Our story began in the spring of 2003. Just back from Operation Iraqi Freedom, the first wave of wounded Marines and Sailors landed at Camp Pendleton, California. Karen Guenther, a registered nurse and spouse of an active duty Marine, saw firsthand the challenges faced by wounded Marines and Sailors as they returned from Iraq. She, along with a dedicated group of military spouses (Annette Conway, Sondria Saylor, Helen Toolan, and Karen Kelly) began to organize welcome home activities at the hospital. They arranged travel for family members who couldn’t afford airfare. They provided a specialized van for a Marine who is now a quadriplegic through the generosity of donors like retired Marine Colonel Jack Kelly. The group assembled and distributed care bags filled with toiletries and phone cards. And still, the injured kept coming.
Realizing that a growing number of families across the nation were facing similar situations, Karen assembled a dynamic team to expand the initial efforts to become a nationwide nonprofit so that wounded, critically ill and injured service members and their families would never be alone or forgotten. Wendy Lethin, Dawn Olson, and Sarah Dalke came on board to take this dream to incorporation. Soon Joanna Woblewski, Lyndsie Hesner, Rene Bardorf, and Liz Quist joined them. The mission was clear: to provide critically injured and ill service members with immediate financial aid and quality of life solutions to lift the burdens of their new reality, so that each family could focus on their loved one’s recovery. The group’s first official headquarters? Karen’s kitchen table.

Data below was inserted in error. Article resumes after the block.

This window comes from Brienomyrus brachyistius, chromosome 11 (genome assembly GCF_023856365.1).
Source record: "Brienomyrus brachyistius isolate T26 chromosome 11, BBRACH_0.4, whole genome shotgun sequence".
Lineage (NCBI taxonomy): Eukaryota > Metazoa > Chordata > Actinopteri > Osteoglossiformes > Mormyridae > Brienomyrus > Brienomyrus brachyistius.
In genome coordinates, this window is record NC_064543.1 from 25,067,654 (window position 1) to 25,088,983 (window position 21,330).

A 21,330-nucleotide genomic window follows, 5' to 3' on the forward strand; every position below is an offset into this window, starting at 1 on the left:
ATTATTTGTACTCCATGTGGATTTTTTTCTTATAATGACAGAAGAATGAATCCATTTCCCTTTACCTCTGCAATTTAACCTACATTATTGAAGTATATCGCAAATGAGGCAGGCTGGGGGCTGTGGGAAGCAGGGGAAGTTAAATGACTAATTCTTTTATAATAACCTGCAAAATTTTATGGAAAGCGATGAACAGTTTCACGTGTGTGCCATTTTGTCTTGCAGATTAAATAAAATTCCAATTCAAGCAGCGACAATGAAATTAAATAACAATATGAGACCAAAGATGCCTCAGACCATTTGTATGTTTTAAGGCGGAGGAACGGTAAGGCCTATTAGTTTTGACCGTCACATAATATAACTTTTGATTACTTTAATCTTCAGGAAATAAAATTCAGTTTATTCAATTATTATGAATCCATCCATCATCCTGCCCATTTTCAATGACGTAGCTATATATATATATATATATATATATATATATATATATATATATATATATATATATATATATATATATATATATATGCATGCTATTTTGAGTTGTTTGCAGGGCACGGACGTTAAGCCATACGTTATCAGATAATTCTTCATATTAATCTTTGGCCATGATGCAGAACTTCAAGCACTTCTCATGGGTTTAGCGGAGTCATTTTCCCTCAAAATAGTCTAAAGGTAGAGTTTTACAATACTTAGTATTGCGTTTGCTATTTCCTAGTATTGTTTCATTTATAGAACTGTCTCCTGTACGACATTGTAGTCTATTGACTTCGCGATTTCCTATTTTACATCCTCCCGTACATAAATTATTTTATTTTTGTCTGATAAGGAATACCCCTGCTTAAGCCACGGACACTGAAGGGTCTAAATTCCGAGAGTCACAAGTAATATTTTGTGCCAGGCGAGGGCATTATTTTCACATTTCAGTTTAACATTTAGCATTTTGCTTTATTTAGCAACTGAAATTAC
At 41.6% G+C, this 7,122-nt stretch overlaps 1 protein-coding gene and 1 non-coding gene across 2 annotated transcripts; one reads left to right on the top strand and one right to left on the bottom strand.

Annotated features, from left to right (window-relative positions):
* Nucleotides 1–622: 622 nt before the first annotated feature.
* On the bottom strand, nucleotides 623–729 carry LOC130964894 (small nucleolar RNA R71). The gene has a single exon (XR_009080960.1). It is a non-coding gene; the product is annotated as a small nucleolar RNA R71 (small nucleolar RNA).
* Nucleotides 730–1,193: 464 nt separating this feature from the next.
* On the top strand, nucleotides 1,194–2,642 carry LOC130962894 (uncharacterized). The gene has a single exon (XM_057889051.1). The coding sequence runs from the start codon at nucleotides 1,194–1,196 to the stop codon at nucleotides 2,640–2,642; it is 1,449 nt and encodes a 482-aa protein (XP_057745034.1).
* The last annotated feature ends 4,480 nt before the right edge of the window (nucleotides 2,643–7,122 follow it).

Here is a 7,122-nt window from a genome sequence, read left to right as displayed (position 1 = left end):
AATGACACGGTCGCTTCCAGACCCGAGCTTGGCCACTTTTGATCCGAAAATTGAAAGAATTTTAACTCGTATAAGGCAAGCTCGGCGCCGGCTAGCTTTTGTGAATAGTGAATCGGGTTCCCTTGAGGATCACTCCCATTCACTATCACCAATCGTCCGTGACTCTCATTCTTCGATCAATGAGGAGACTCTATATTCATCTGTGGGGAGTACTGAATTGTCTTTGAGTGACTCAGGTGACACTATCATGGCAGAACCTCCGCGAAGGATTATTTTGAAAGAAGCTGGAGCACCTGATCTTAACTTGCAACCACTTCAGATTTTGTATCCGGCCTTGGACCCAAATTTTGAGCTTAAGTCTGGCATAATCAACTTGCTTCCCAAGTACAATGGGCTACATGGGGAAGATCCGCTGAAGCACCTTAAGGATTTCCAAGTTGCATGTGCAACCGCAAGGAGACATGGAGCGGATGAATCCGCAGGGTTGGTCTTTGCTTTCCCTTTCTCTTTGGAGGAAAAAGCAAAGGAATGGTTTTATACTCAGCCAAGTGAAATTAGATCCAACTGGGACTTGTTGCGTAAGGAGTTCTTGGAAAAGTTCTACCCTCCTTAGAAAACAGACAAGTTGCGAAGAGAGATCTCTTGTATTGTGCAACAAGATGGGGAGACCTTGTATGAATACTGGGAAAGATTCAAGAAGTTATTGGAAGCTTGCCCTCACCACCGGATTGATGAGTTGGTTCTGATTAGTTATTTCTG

The Fund’s first official donation came from the Lighthouse Christian Church in Oceanside, California. The entire donation was given to the first three wounded Marines referred by the hospital, with the thought that even if that was all that was raised, it would at least help these three service members and their families at a difficult time in their recovery. Little did the Fund realize that this donation would be the first of many to follow.
In the years since, the Semper Fi Fund has transformed the lives of thousands of wounded service members and their families. The Fund now has a dedicated staff, plus hundreds of volunteers across the nation and overseas. Administration and fundraising costs are kept to an absolute minimum, as to never forget the core mission.
The success of the Fund has been far beyond what was first envisioned, due to the extraordinary generosity of patriotic citizens across the country. As the original members look back on the development of the Fund, they truly believe that divine intervention helped this Fund surpass the goals set for “serving those who preserve our freedom.”
The Marine Corps motto, Semper Fidelis, translates to “always faithful.” Our goal is to embody this spirit to the fullest and to always be there faithfully helping Heroes in need.